The median asking rent in the United States fell 0.4% to $1,937 in March from a year earlier – the first annual decline since the Covid-19 pandemic hit in March 2020 – as the cost Still high life expectancy and increased economic uncertainty have hampered rental demandaccording to a recent Redfin (RDFN) report.
“Rents are coming down, but it kind of looks like they’re getting back to normal, which is healthy to some extent,” said Dan Close, a Chicago-based Redfin real estate agent. The median March asking rent in the state was 9.2% lower than a year earlier.
The overall fall in rents in the United States stems in large part from a glut of supply resulting from the pandemic boom in residential construction. And with vacancies rising, landlords have reduced rents and offered concessions.
Meanwhile, the median asking rent was unchanged M/M in March, remaining 19.9% higher than it was at the start of the pandemic. At the same time, wages increased at roughly the same rate.
During the pandemic, some “tried to sell but did not get a satisfactory offer due to slowing demand from homebuyers,” Close added. “Now we have a lot of rental supply, which drives prices down as tenants have more options.”
The metro areas that saw the largest rent declines were Austin, Texas (-11%), Chicago, Illinois (-9.2%) and New Orleans, Louisiana (-3%). In contrast, Raleigh, North Carolina (+16.6%), Cleveland, Ohio (+15.3%) and Charlotte, North Carolina (+13%) were among the metro areas with the largest rent increases.
A big part of the reason consumer price inflation remains stubbornly high is – you guessed it – rent, which typically lags house prices. While the headline CPI slowed by one percentage point to 5.0% year-on-year in March, the core CPI, which excludes volatility in food and energy prices, accelerated to 5, 6% against 5.5% in February.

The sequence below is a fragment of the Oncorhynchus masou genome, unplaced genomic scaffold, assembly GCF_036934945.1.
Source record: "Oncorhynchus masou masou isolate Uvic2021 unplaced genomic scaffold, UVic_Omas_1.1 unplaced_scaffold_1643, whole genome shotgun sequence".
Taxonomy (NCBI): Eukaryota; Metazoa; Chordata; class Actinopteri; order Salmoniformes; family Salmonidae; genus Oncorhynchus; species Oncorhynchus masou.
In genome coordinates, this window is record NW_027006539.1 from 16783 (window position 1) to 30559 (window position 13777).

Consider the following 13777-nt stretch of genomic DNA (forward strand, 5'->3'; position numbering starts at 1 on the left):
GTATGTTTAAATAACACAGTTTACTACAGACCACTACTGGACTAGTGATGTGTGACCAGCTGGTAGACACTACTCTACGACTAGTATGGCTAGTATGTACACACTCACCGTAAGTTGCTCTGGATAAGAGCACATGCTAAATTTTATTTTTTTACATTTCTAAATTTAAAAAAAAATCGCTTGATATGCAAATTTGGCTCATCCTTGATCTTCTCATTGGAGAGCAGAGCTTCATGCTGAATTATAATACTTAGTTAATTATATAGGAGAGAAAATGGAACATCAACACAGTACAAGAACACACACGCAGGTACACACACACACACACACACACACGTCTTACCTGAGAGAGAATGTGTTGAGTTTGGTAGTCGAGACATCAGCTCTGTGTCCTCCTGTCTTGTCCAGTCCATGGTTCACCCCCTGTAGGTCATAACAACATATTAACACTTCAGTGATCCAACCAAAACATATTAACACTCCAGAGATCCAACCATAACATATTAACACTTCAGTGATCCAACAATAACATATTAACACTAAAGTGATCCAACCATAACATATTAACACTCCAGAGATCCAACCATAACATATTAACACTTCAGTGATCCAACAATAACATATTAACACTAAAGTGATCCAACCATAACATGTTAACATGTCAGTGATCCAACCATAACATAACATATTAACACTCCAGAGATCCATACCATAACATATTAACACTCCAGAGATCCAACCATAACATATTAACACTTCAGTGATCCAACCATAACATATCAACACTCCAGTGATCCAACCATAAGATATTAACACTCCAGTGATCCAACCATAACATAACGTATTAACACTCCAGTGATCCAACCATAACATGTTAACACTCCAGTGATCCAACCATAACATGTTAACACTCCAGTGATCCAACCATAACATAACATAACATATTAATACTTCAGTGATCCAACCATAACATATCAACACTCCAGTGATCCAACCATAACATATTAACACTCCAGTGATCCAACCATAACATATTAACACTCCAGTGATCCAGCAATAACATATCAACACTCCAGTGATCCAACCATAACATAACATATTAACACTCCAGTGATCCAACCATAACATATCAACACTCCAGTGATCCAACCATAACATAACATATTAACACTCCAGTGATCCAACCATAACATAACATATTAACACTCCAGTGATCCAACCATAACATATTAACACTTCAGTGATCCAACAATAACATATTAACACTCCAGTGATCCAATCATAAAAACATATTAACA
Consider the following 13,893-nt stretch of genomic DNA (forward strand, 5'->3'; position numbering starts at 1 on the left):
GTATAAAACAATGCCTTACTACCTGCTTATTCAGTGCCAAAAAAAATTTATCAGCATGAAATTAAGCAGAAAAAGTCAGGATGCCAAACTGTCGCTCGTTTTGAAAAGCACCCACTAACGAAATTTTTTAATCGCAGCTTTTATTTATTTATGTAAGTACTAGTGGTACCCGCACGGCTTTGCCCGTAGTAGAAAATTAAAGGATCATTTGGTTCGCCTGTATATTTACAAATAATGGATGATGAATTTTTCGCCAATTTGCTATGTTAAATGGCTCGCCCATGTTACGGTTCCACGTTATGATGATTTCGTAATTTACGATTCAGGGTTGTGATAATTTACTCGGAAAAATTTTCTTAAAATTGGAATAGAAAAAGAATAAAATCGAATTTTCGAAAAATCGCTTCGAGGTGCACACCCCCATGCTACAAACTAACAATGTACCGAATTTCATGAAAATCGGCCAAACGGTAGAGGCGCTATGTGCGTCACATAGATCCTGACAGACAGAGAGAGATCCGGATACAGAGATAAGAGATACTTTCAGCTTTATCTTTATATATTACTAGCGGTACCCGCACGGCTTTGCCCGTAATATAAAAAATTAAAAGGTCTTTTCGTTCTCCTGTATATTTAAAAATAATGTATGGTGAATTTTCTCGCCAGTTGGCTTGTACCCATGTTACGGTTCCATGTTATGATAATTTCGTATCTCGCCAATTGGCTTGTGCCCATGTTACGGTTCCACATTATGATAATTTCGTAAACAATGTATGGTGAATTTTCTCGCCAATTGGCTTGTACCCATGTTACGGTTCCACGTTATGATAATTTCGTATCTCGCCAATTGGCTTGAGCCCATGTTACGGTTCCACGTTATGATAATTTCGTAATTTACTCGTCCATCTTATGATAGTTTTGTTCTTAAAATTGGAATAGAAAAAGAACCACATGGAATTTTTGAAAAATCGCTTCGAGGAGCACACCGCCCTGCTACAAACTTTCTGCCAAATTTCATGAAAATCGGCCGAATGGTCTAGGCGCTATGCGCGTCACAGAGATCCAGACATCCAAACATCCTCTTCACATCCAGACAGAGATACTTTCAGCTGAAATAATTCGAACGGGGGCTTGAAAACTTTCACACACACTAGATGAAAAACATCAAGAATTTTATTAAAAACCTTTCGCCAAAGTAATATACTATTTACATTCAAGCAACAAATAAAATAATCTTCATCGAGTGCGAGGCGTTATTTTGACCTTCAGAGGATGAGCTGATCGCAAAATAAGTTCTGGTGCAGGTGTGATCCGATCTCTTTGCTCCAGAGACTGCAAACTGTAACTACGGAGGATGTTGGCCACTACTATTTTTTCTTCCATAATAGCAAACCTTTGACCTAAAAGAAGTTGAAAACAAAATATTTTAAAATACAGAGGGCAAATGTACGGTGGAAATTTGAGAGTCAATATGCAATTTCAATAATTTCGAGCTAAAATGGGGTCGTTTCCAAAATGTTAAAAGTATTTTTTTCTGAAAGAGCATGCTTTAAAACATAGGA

But things look set to improve on the central front as rent inflation begins to recede. Odeta Kushi, Deputy Chief Economist at First American Family of Companies, took to Twitter saying that “Owners’ Equivalent Rent (OER) and Prime Rent (~41% of Core CPI) increased by 0.5% after bouncing between monthly increases of 0.6%-0.8% for about a year. More housing inflation deceleration ahead.”
“Decelerating housing inflation will drive headline CPI lower in coming months, demand growth appears to be slowing, as does wage growth,” Kushi added in a follow-up. Tweeter.
For the week ended April 13, the 30-year fixed rate mortgage averaged 6.27%, down slightly from 6.28% the previous week and up from 5.0% of the previous year.